at 18. The Court used these narrow terms rather than referring to “administrative orders” in general in order to avoid application of that decision to challenges to administrative orders such as the one at issue here. This was in recognition of the fact that challenges to administrative orders (other than those filed by a member of The Florida Bar or a judge seeking a determination by the Court’s Local Rules Advisory Committee filed pursuant to Florida Rule of Judicial Administration 2.050(e)(2)) routinely have been made by petition for writ of common law certiorari in the district courts of appeal. See,e.g., Hewlett v. State, 661 So.2d 112 (Fla. 4th DCA 1995) (granting certiorari petition challenging administrative order as conflicting with statute and being beyond chief judge’s authority); Valdez v. Chief Judge of theEleventh Judicial Circuit, 640 So.2d 1164 (Fla. 3d DCA 1994) (granting certiorari petition challenging administrative order as exceeding chief judge’s authority), review denied, 652 So.2d 816 (Fla. 1995); Department of Health Rehab. Servs.v. Johnson, 504 So.2d 423 (Fla. 5th DCA 1987) (denying certiorari petition challenging administrative order as an attempt to legislate). Although the First District Court in this case and the Second District Court, in Mann v. Chief Judgeof the Thirteenth Judicial Circuit, 693 So.2d 117 (Fla. 2d DCA),[2] on certification, 696 So.2d 1184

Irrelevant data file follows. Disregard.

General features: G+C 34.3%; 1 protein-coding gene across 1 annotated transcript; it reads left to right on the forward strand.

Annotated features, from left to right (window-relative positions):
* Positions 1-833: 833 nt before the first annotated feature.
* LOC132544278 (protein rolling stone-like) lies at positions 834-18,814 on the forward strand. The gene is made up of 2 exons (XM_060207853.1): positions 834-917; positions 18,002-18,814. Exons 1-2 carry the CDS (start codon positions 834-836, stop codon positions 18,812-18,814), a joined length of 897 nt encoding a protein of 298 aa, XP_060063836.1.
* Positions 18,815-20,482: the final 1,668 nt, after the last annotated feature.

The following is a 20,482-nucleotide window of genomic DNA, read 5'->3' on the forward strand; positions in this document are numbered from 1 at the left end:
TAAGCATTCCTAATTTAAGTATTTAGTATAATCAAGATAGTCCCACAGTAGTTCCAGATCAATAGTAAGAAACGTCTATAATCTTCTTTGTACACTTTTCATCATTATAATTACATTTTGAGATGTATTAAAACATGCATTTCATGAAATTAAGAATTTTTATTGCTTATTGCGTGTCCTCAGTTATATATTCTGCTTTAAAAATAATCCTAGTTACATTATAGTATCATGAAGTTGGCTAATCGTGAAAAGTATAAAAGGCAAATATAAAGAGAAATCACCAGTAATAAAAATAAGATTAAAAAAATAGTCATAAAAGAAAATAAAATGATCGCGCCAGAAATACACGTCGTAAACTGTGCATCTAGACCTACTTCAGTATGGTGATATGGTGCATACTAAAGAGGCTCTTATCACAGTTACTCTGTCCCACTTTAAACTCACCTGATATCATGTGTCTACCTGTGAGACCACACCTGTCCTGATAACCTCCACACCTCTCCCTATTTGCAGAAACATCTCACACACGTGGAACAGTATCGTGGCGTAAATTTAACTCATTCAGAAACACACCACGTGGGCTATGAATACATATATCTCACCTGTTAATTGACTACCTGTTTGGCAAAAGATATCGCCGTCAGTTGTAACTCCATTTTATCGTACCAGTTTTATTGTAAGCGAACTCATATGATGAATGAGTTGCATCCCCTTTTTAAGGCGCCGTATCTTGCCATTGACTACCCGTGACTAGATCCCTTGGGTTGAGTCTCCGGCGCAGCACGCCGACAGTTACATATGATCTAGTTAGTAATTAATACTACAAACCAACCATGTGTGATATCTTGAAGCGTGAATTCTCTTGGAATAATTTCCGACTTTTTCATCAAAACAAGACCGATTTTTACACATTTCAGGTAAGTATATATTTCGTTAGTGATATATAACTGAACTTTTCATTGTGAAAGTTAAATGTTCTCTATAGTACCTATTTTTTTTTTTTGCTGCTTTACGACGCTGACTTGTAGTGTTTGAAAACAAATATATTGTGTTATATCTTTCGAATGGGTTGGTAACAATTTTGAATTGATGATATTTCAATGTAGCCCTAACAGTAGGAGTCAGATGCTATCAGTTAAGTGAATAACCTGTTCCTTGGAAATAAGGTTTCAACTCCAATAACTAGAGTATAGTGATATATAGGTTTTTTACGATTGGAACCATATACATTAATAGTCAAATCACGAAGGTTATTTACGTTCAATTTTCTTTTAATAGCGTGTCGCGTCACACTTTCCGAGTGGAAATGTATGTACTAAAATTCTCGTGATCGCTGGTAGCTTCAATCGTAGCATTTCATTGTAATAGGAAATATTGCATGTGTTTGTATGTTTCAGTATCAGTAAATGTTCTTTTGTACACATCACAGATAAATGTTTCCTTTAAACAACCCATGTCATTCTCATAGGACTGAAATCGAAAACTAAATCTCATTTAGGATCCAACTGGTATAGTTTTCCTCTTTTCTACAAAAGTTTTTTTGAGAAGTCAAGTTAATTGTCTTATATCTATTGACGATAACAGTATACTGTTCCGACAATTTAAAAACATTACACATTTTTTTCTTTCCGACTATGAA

(Fla. 1997), have read the Wild decision as abolishing this long-standing mechanism for challenging routine administrative orders,[3] such was not this Court’s

Page 416

intent. In fact, in Mann v. Chief Judge of the ThirteenthJudicial Circuit, 696 So.2d 1184 (Fla. 1997), this Court declined the opportunity to extend its holding in Wild.

In Mann, the Second District Court of Appeal certified consolidated petitions for writ of certiorari challenging an administrative order creating a drug division of the criminal division in the Thirteenth Judicial Circuit, as being of great public importance requiring immediate resolution by this Court under article V, section 3(b)(5) of the Florida Constitution. In certifying the petitions, the district court indicated that it believed that jurisdiction to review the administrative order “may rest exclusively in the supreme court.” 693 So.2d at 117. Despite the clear opportunity to do so, this Court did not address the jurisdictional issue; it merely reviewed the administrative order at issue under its article V, section 3(b)(5) authority.

As noted above, Wild dealt exclusively with “judicial assignments.” The judicial assignment in that case was challenged as an improper temporary assignment under Florida Rule of Judicial Administration 2.050(b)(4). In addressing the jurisdictional issue, this Court explained that the authority of chief judges to make temporary judicial assignments under that rule is a delegation of the Chief Justice’s constitutional power to make temporary assignments under article V, section 2(b) of the Florida Constitution. 672 So.2d at 17-18. The Court further explained: